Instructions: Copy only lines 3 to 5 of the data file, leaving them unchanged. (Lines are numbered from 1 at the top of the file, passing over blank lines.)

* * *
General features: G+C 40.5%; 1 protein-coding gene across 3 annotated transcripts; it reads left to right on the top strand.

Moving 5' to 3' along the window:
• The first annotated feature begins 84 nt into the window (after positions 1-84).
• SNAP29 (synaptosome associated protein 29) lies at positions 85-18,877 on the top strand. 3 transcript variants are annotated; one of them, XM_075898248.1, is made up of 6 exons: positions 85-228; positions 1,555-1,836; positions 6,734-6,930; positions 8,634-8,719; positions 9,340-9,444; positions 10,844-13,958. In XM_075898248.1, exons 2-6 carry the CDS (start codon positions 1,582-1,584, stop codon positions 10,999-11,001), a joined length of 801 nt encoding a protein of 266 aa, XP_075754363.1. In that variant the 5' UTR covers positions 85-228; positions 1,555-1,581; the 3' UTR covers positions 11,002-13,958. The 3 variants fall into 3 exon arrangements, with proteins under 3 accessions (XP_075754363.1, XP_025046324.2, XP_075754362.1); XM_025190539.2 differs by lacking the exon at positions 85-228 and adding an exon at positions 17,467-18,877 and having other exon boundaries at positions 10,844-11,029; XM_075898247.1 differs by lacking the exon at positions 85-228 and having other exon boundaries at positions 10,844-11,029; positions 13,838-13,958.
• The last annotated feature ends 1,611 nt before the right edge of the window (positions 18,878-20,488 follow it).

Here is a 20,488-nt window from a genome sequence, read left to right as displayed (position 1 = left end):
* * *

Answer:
• The first annotated feature begins 84 nt into the window (after positions 1-84).
• SNAP29 (synaptosome associated protein 29) lies at positions 85-18,877 on the top strand. 3 transcript variants are annotated; one of them, XM_075898248.1, is made up of 6 exons: positions 85-228; positions 1,555-1,836; positions 6,734-6,930; positions 8,634-8,719; positions 9,340-9,444; positions 10,844-13,958. In XM_075898248.1, exons 2-6 carry the CDS (start codon positions 1,582-1,584, stop codon positions 10,999-11,001), a joined length of 801 nt encoding a protein of 266 aa, XP_075754363.1. In that variant the 5' UTR covers positions 85-228; positions 1,555-1,581; the 3' UTR covers positions 11,002-13,958. The 3 variants fall into 3 exon arrangements, with proteins under 3 accessions (XP_075754363.1, XP_025046324.2, XP_075754362.1); XM_025190539.2 differs by lacking the exon at positions 85-228 and adding an exon at positions 17,467-18,877 and having other exon boundaries at positions 10,844-11,029; XM_075898247.1 differs by lacking the exon at positions 85-228 and having other exon boundaries at positions 10,844-11,029; positions 13,838-13,958.
• The last annotated feature ends 1,611 nt before the right edge of the window (positions 18,878-20,488 follow it).